This program will be administered online for Summer College 2020. Students will NOT report to campus for this program.
This summer pre-college program for high school students offers a highly visual, non-mathematical introduction to computer programming and animation. The vehicle is the Alice development environment, which allows students without prior experience to rapidly create 3D virtual worlds like those seen in animations and video games. Alice programmers choose environments, populate them with features, creatures, and sounds, and animate these elements in simulated three-dimensional space to tell stories, play games, give interactive instructions, etc. Students become the masters of domains of their own creation.
Students will work in small teams to create virtual worlds for assignments and learn the principles of computer programming in the process. They will see the results of their efforts immediately. The goal of the program is to improve students’ skills in exact thinking, analysis/design, and problem-solving, while providing an enjoyable path to more formal study of computing and programming, and a foundation for utilizing professional 3D animation systems and game engines.
- Learn essential introductory computing concepts
- Learn 3D animation basics using the Alice development environment
- Learn fundamental concepts of programming languages
- Learn how to accommodate events and user interaction for game development
Learn more about Computer Animation and Game Design:
Program Dates & Details
3-week Session I: June 29 – July 17, 2020
Duration: 3 weeks
Live (Synchronous) Session Times: MTWThF, 12:00pm – 2:20pm EST
Grading System: Pass/Fail
Limited to 20 students.
Students must be of rising high school sophomore, junior, or senior status – or a 2020 high school graduate. No previous programming or animation experience is required; this program is therefore best suited to novices. However, animation novices who can already program in computer languages other than Java will benefit from learning the Alice language which, essentially, is Java. For full Summer College admission requirements, view the Admissions Overview and Eligibility page.
- Online ONLY: $2,500
Alice 3 in Action: Computing Through Animation by Joel Adams
Publisher: Cengage Learning, 2015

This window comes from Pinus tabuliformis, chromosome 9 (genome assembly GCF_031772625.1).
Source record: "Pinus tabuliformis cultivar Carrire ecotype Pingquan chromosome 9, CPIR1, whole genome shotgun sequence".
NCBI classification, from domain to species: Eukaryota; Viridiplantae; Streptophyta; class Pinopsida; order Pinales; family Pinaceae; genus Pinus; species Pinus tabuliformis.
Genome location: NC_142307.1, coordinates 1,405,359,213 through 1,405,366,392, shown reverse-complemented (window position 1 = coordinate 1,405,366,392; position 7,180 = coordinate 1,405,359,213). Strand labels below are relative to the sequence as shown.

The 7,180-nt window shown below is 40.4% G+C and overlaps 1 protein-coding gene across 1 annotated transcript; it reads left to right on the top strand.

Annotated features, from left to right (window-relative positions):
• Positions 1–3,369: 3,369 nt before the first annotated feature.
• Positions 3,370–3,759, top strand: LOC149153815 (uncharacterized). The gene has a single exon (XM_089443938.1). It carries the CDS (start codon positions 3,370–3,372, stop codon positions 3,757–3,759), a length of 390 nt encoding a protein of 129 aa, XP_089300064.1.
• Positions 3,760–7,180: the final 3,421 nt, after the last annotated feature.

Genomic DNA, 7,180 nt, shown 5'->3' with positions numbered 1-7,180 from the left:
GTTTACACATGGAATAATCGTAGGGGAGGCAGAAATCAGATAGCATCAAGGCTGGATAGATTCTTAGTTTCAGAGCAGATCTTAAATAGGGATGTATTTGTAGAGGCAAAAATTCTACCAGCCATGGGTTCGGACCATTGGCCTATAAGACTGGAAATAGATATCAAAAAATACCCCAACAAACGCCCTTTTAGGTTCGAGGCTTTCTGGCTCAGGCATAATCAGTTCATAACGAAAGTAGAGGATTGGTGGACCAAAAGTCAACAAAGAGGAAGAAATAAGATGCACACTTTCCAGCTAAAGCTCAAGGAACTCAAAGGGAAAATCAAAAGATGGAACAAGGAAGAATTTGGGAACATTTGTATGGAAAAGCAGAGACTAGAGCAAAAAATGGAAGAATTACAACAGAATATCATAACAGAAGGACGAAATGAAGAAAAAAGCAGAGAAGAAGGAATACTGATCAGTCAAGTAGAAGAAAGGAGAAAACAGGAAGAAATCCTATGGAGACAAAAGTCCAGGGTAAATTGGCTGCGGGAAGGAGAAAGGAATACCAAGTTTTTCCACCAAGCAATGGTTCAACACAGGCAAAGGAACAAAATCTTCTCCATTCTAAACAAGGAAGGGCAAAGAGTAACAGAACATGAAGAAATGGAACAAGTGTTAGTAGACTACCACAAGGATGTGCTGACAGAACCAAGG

No source preference.
- Reliable internet access
- Access to a laptop or desktop computer with webcam
Specific details regarding the laptop are available here. The minimum hardware recommendations are as follows:
- 2 GB RAM (4 GB or more is strongly recommended, though not strictly required)
- Graphics card capable of high (32 bit) color and at least 1024×768 resolution (a 3D video card gives faster performance, but is not required)
It is highly recommended that students download and try out the Alice software to ensure their laptops are powerful enough to run it effectively.
- 100% attendance
- 0% lateness
- Assignments (reading and programming) completed by their due dates and times
- Timely utilization of virtual office hours to discuss course-related problems
- Use of online Q&A facility if course-related difficulties are encountered outside of office hours
- Good behavior in synchronous class (no disrespect, no disruptions, no distractions, no extra-curricular computer or cell phone usage, no side conversations, etc.)
- Adherence to all pertinent conduct standards
This is an academically rigorous, college-level program. Students are expected to complete nightly homework assignments and actively participate in group projects. Students are expected to attend all synchronous classes every day, arrive on time, and meet all academic obligations. Free time will vary as each program is unique, as is the subsequent workload.
Students will be required to attend a live session class via videoconferencing for the three weeks, Monday – Friday from 12:00pm – 2:20pm EST.
Each day typically begins with a review of previous coverage and proceeds with coverage of new topics based on the reading assignment given the day before. Coverage includes demonstrations of the new concepts and play-alongs, which allow students to practice new techniques before having to apply them in daily homework assignments.
When class is over, and on weekends, students can look forward to various Summer College virtual activities to meet and connect with other students across the world. Check out our Virtual Events and Activities page for more information!
Dr. Robert J. Irwin
Dr. Irwin is a recently retired Syracuse University faculty member from the Department of Electrical Engineering and Computer Science. He has served as an assistant professor of computer science at SUNY Oswego, was visiting faculty at Hamilton College, and has also taught at Le Moyne College and Pace University. Prior to returning to academic life, Robert was a research engineer at TextWise, LLC. (natural language processing specialists in Syracuse), and the Director of Software Engineering for Applied Intelligence Systems, Inc. (an AI development firm in New York City). Irwin was also a member of the research staff at Riverside Research Institute and a project manager at Merrill Lynch in New York City. His chief research interests lie in theoretical computer science, and he has published in the areas of generalized dynamical systems, high-order theory of computation and complexity, and artificial intelligence.